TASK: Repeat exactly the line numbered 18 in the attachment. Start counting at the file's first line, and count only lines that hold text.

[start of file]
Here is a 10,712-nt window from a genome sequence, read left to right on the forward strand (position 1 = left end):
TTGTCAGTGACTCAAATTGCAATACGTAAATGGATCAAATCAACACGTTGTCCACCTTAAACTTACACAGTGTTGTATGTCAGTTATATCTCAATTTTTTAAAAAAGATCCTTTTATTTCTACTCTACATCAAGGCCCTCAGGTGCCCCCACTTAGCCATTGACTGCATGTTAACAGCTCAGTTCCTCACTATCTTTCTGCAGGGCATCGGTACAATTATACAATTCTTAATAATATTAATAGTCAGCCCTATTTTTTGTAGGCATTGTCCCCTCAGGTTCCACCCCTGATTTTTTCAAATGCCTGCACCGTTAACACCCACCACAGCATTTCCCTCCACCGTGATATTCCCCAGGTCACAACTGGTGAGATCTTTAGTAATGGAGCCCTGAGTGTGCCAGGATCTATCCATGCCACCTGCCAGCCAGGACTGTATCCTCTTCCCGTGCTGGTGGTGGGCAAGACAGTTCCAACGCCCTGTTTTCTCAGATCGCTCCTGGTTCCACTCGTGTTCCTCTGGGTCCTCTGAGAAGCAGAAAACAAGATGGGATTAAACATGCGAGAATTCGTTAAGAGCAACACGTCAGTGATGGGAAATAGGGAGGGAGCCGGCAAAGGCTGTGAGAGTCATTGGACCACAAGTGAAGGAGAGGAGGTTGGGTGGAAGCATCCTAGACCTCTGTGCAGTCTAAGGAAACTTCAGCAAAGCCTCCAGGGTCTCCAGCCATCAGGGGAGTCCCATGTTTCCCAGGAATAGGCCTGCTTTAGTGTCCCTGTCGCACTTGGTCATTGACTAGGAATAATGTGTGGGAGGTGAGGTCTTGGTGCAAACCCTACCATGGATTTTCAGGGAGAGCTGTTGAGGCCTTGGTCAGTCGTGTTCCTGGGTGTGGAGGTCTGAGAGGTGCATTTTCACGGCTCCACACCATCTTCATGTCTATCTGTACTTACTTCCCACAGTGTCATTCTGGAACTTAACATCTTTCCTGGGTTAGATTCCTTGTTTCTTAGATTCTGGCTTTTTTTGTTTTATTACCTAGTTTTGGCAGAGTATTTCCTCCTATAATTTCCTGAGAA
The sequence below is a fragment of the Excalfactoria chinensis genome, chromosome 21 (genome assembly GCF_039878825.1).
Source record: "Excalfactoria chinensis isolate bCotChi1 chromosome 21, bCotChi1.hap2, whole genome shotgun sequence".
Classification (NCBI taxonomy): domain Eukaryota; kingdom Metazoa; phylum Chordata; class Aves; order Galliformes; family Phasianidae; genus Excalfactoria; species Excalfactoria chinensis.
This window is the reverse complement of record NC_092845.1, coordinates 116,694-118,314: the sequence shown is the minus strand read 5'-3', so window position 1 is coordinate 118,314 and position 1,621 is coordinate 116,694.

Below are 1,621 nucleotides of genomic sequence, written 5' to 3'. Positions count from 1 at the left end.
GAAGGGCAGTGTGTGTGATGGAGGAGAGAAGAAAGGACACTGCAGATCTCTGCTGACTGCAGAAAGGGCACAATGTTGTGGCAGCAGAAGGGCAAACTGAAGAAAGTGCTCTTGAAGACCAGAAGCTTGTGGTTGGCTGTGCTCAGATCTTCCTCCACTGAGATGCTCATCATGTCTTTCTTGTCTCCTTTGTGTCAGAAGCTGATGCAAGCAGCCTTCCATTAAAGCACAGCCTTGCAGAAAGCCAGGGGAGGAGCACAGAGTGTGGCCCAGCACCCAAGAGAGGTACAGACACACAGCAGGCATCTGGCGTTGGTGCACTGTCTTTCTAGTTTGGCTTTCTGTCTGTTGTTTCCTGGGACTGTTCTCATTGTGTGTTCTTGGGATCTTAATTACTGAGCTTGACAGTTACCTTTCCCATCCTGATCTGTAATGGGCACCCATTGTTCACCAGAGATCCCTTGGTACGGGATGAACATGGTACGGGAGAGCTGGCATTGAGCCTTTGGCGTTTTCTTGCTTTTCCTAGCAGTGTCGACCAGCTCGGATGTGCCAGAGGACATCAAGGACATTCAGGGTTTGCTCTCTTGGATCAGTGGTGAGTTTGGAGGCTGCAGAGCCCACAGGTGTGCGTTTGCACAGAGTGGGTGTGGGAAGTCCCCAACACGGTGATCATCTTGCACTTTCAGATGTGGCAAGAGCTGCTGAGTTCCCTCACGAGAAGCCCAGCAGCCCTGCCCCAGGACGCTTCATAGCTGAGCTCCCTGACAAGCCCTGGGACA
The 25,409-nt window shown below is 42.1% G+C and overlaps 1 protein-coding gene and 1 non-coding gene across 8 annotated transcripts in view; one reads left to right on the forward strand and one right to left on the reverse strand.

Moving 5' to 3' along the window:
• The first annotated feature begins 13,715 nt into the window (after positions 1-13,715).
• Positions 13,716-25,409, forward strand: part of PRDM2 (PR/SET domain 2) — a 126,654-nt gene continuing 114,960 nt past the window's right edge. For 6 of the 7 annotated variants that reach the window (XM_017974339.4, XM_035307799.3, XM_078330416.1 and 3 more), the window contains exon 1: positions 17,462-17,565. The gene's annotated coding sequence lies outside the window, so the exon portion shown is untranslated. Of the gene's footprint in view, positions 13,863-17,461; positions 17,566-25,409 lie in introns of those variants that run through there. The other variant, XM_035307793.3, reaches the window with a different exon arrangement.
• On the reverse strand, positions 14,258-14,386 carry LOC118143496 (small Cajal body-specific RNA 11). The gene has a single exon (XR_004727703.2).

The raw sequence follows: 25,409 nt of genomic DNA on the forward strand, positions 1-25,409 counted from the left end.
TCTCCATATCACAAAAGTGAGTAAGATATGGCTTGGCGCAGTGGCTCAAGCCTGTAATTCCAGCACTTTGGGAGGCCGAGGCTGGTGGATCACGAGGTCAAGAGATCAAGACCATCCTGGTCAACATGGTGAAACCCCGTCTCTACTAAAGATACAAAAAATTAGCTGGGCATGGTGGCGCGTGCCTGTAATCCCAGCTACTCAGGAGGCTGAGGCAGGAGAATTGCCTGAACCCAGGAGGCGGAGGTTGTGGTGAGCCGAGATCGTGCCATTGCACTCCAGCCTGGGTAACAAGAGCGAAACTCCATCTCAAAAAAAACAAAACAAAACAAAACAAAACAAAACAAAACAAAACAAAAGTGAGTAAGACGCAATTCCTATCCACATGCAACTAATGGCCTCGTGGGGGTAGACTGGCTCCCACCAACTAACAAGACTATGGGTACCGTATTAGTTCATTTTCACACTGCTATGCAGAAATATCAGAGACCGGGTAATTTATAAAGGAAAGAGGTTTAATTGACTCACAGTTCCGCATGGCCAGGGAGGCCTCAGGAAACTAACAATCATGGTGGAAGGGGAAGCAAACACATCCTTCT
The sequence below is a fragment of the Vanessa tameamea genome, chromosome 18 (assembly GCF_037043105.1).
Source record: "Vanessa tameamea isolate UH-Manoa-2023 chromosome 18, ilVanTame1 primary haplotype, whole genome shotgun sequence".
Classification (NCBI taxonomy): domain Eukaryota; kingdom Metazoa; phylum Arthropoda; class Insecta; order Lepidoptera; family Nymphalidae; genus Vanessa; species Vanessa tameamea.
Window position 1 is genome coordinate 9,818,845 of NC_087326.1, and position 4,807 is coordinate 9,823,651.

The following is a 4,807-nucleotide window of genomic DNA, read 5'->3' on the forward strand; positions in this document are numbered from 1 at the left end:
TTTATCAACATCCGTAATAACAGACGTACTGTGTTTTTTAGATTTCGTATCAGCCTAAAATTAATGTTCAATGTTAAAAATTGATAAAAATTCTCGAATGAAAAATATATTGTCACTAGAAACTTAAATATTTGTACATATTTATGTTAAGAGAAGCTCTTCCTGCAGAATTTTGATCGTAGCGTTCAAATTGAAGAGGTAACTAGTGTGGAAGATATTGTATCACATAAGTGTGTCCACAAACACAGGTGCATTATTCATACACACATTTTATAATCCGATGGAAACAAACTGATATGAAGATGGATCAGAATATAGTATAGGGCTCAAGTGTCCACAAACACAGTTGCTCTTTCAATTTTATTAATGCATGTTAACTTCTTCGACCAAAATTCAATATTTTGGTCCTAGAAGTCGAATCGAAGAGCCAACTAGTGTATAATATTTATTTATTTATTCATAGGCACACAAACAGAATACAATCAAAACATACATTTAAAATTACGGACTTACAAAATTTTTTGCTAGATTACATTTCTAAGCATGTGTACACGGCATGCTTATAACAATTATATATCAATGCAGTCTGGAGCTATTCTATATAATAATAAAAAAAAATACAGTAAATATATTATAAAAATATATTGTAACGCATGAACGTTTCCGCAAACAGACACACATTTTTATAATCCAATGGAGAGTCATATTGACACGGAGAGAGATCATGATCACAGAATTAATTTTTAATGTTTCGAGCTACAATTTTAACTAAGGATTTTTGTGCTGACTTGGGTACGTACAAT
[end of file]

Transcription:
Classification (NCBI taxonomy): domain Eukaryota; kingdom Metazoa; phylum Arthropoda; class Insecta; order Lepidoptera; family Nymphalidae; genus Vanessa; species Vanessa tameamea.